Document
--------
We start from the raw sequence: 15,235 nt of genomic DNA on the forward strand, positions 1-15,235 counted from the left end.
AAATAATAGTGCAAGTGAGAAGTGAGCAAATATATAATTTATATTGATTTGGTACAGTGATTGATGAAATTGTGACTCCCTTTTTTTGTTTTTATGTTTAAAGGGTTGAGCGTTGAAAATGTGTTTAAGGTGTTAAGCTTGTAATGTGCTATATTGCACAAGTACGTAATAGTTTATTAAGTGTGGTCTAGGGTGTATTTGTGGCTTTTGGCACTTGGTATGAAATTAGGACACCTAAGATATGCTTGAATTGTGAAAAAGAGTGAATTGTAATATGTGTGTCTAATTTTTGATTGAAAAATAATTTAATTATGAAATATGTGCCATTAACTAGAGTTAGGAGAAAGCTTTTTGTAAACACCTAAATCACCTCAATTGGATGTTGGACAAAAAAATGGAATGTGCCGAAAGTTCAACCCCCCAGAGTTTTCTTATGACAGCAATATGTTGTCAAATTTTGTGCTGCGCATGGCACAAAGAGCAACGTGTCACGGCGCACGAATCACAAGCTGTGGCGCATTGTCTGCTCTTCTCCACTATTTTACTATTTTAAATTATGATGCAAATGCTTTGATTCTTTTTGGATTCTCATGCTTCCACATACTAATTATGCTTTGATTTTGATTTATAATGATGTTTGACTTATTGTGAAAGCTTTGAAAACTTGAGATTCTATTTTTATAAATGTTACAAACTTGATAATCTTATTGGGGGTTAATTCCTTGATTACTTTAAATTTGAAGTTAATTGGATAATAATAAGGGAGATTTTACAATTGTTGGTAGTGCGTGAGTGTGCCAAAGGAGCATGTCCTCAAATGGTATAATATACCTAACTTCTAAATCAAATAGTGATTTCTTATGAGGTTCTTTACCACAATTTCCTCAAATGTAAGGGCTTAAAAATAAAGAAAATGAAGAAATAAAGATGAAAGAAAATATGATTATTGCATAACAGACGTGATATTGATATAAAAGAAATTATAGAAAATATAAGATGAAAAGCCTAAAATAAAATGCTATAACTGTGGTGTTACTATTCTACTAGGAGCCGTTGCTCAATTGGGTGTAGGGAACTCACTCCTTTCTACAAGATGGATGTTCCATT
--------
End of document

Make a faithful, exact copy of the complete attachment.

We start from the raw sequence: 15,235 nt of genomic DNA on the forward strand, positions 1-15,235 counted from the left end.
AAATAATAGTGCAAGTGAGAAGTGAGCAAATATATAATTTATATTGATTTGGTACAGTGATTGATGAAATTGTGACTCCCTTTTTTTGTTTTTATGTTTAAAGGGTTGAGCGTTGAAAATGTGTTTAAGGTGTTAAGCTTGTAATGTGCTATATTGCACAAGTACGTAATAGTTTATTAAGTGTGGTCTAGGGTGTATTTGTGGCTTTTGGCACTTGGTATGAAATTAGGACACCTAAGATATGCTTGAATTGTGAAAAAGAGTGAATTGTAATATGTGTGTCTAATTTTTGATTGAAAAATAATTTAATTATGAAATATGTGCCATTAACTAGAGTTAGGAGAAAGCTTTTTGTAAACACCTAAATCACCTCAATTGGATGTTGGACAAAAAAATGGAATGTGCCGAAAGTTCAACCCCCCAGAGTTTTCTTATGACAGCAATATGTTGTCAAATTTTGTGCTGCGCATGGCACAAAGAGCAACGTGTCACGGCGCACGAATCACAAGCTGTGGCGCATTGTCTGCTCTTCTCCACTATTTTACTATTTTAAATTATGATGCAAATGCTTTGATTCTTTTTGGATTCTCATGCTTCCACATACTAATTATGCTTTGATTTTGATTTATAATGATGTTTGACTTATTGTGAAAGCTTTGAAAACTTGAGATTCTATTTTTATAAATGTTACAAACTTGATAATCTTATTGGGGGTTAATTCCTTGATTACTTTAAATTTGAAGTTAATTGGATAATAATAAGGGAGATTTTACAATTGTTGGTAGTGCGTGAGTGTGCCAAAGGAGCATGTCCTCAAATGGTATAATATACCTAACTTCTAAATCAAATAGTGATTTCTTATGAGGTTCTTTACCACAATTTCCTCAAATGTAAGGGCTTAAAAATAAAGAAAATGAAGAAATAAAGATGAAAGAAAATATGATTATTGCATAACAGACGTGATATTGATATAAAAGAAATTATAGAAAATATAAGATGAAAAGCCTAAAATAAAATGCTATAACTGTGGTGTTACTATTCTACTAGGAGCCGTTGCTCAATTGGGTGTAGGGAACTCACTCCTTTCTACAAGATGGATGTTCCATT